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How To Spot Early Signs Of Financial Distress For Your Business

Noticing the early warning signs of financial distress allows you to take action quickly, and potentially avoid insolvency. But when you’re caught up in day-to-day operational matters that constantly demand your attention, it can be difficult to recognise larger-scale issues.

Negative cash flow is typically the first sign that your business is struggling. In fact, this is a key problem as if insufficient cash is available to pay the bills, the business may not survive at all.

So what exactly should you look out for with regard to cash flow, and what other issues could indicate trouble ahead for your business?

Difficulty paying monthly bills on time

Hopefully, your business hasn’t reached the stage where it cannot afford to pay the bills as they fall due, as this is one of the signs of insolvency. If you’re ever worried that there won’t be enough cash to pay employees, suppliers, utilities or other regular creditors, it’s a sure sign the company is experiencing financial distress.

The best way to overcome this is to check how much cash you’re going to need over the coming months, updating this assessment daily if necessary. Regular cash flow forecasting indicates when a shortfall is likely, and allows you to seek additional funding or take other action to avert a cash crisis.

 

High levels of bad and doubtful debts

If your accounts show a significant amount of money that was owed to the business has been written off, or there’s doubt whether it will be paid, it’s an indication that your credit control procedures are ineffective. This can compromise your ability to bring in money efficiently and result in a slow decline over a longer period of time.

It’s possible that unrealistically high credit limits have been set for customers, or that you haven’t carried out credit-checks on new and existing customers. Or maybe there’s no effective system within the business for chasing payments.  

By improving your procedures, and invoicing customers as soon as work is complete rather than at the end of the month, you’ll find that cash flow becomes more fluid as working capital is naturally introduced into the business.

 

Pressure from your creditors

Experiencing unrelenting pressure and threats of legal action from your creditors, in the form of phone calls, emails and letters, is a sure sign that your business isn’t in the best financial health. 

Not only is it draining for you to constantly deal with this kind of pressure, but there’s a risk that legal action might be taken if a creditor has made several unsuccessful attempts to recover what is owed. This escalates your problems to a new level and threatens the existence of the business.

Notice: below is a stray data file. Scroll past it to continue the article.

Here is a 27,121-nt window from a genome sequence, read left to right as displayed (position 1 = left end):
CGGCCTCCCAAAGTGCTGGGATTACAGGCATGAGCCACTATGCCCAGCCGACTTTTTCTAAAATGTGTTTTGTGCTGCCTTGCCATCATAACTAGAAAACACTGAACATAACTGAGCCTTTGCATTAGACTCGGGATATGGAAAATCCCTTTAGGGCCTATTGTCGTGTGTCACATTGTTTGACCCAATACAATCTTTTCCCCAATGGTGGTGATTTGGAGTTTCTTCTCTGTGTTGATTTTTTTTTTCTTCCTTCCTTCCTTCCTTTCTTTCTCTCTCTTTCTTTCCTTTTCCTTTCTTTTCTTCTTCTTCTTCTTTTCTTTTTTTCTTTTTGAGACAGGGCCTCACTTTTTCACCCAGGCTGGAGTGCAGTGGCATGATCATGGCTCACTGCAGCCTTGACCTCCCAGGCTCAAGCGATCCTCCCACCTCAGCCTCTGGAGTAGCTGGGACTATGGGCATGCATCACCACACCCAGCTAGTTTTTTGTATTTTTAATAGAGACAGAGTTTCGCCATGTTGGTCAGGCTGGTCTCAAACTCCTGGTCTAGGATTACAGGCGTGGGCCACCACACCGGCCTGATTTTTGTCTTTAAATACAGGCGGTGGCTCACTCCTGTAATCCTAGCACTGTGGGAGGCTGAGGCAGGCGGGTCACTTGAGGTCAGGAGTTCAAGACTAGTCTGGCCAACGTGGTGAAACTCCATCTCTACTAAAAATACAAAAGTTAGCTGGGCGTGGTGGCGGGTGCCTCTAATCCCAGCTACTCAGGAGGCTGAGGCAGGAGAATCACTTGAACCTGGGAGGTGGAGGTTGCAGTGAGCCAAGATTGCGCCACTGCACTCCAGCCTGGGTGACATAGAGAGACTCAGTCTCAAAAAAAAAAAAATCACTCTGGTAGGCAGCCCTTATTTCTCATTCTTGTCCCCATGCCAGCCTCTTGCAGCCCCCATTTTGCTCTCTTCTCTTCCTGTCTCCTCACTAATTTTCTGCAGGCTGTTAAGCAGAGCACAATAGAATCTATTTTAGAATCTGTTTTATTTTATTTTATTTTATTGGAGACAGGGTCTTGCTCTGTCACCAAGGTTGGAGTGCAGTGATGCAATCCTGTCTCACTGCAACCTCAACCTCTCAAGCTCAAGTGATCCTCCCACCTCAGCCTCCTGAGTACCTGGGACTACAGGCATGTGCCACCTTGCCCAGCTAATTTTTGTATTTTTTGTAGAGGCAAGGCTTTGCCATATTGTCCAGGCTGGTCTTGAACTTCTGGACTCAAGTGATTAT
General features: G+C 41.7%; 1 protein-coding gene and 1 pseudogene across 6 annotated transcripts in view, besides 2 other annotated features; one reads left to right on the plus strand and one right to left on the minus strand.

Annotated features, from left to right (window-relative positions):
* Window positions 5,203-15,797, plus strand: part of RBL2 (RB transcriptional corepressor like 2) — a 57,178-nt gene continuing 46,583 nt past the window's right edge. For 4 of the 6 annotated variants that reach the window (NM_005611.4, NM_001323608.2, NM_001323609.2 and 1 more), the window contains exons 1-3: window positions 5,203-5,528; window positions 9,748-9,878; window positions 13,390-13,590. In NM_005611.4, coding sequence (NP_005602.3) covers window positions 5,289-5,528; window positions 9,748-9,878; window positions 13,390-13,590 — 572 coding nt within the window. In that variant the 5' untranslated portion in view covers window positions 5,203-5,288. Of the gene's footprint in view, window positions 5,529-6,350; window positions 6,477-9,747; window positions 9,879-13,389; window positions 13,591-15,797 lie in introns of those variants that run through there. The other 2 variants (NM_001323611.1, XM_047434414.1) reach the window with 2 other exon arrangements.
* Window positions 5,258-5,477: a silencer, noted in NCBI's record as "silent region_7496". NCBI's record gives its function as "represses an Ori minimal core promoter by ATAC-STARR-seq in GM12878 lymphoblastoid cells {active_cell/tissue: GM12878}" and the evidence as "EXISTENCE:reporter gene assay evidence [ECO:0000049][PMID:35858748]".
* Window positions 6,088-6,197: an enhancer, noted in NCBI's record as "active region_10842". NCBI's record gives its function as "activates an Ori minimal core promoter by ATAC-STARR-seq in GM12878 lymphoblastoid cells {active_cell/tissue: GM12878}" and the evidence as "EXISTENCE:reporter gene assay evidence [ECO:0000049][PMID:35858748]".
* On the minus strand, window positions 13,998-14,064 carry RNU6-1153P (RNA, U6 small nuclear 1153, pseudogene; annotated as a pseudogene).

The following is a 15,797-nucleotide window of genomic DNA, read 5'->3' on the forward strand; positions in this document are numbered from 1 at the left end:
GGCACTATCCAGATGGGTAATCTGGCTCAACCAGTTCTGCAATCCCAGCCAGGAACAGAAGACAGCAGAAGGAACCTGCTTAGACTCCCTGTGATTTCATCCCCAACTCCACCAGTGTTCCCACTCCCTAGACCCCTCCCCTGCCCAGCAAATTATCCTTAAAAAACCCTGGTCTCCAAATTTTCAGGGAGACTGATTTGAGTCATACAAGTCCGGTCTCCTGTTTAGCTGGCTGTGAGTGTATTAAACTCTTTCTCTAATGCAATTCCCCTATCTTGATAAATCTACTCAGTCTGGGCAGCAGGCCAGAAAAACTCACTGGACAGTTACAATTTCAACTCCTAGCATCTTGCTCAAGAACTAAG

Inability to secure business borrowing

Maybe the borrowing facilities at your bank are always at the limit, or applications for business loans have been rejected by lenders? If so, this indicates your risk of default is too great for them to sanction lending. 

Lenders use a variety of criteria when assessing applications for borrowing, so it’s likely there are aspects of your business that have caused concern. It could be a decline in sales figures over a few months, for example, or a previous loan default, but being unable to obtain finance when you need it leaves you at risk of further financial decline.

 

Lack of reliable management information

Without accurate information on how your business is performing, and whether you’re meeting your ongoing liabilities, it’s easy for early financial distress to worsen. You need to know your figures if you’re to make confident business decisions day-to-day and in the longer-term, so it’s essential to have this information easily accessible. 

Whether you just need an upgrade to your current system, or you have to source new software, there’s an immediate benefit from having quick access to data such as sales and cash flow figures.  

 

Falling behind with HMRC liabilities

It’s a particularly dangerous situation for your business if you’ve fallen behind with HMRC payments. They have the power to wind-up up businesses quickly if they believe they’re insolvent.

You may be able to negotiate a Time to Pay (TTP) arrangement if you’ve had a good record of payment and submissions in the past, but it’s advisable to contact them as soon as you realise that a payment may be late.

 

Financial distress can occur very gradually in a business, insidiously compromising your ability to operate effectively and threatening success in the long-term. But being aware of the warning signs, such as poor cash flow and excessive bad debt, is incredibly beneficial. It allows you to rectify problems before they become unmanageable, and steer the business away from insolvency. 

 

Written by David Tattersall from Handpicked Accountants; David has more than 25 years’ experience advising UK business owners on a range of financial issues including insolvency, tax and raising finance.

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